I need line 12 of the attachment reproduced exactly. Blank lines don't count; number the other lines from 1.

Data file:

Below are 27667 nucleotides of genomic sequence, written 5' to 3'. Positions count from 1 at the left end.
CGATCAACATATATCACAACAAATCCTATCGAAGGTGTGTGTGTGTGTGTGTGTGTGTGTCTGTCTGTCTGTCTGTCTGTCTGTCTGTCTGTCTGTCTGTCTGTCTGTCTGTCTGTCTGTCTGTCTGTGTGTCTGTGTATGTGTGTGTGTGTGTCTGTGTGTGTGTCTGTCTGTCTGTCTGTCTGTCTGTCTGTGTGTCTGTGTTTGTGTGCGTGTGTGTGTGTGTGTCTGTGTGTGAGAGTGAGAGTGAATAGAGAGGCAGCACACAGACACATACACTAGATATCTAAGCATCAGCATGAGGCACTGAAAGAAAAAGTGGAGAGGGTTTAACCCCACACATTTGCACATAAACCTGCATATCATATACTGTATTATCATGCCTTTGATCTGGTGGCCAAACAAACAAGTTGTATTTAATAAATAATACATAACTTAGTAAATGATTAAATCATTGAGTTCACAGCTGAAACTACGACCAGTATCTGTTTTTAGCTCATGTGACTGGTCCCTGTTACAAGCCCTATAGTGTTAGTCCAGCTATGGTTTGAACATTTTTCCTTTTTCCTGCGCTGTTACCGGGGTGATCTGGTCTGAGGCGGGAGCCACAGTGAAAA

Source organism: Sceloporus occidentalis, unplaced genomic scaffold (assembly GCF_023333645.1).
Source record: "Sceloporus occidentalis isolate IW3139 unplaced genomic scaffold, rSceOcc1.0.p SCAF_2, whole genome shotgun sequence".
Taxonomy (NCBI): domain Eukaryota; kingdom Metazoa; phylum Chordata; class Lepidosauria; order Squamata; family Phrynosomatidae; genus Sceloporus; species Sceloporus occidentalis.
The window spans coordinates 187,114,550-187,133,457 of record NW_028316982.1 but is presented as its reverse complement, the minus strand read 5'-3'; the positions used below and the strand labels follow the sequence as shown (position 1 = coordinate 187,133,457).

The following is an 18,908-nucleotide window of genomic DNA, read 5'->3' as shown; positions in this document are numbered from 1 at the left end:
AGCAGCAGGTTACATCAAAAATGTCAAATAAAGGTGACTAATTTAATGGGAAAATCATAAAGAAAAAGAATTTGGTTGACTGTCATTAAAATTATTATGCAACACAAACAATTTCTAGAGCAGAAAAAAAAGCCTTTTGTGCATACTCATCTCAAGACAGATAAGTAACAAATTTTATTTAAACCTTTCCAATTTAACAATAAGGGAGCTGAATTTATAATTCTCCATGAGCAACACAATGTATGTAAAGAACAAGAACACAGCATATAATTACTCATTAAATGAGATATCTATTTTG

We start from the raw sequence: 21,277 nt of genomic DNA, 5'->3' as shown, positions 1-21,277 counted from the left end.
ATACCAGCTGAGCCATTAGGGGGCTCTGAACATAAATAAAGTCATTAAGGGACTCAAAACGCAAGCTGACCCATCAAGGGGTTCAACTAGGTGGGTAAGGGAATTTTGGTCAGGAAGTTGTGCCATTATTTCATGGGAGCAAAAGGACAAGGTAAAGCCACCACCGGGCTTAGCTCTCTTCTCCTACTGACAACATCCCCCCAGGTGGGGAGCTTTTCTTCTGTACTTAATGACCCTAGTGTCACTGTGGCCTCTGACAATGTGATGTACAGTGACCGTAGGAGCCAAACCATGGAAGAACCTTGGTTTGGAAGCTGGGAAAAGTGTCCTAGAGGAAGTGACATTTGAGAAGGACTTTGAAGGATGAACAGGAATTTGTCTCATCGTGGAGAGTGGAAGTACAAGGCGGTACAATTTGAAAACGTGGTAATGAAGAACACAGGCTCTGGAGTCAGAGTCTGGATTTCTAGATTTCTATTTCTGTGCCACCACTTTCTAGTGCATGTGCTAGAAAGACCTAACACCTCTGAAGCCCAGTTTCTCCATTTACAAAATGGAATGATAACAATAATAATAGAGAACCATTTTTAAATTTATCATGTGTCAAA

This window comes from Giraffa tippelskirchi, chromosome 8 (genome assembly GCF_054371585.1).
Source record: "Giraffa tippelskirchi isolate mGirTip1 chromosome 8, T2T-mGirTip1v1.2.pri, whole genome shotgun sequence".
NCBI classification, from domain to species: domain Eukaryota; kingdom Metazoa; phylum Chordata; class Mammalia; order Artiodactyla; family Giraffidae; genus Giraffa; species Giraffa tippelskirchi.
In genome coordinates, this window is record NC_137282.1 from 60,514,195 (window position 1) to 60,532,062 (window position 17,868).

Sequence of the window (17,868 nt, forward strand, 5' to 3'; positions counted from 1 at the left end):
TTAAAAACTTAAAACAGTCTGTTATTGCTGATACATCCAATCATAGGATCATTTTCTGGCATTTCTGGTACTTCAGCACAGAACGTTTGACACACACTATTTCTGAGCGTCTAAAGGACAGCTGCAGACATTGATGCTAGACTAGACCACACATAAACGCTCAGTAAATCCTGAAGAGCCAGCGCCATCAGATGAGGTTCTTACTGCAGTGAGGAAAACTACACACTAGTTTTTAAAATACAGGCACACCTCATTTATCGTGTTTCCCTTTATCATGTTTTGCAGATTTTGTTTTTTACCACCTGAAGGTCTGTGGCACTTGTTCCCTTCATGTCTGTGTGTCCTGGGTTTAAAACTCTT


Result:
Source record: "Giraffa tippelskirchi isolate mGirTip1 chromosome 8, T2T-mGirTip1v1.2.pri, whole genome shotgun sequence".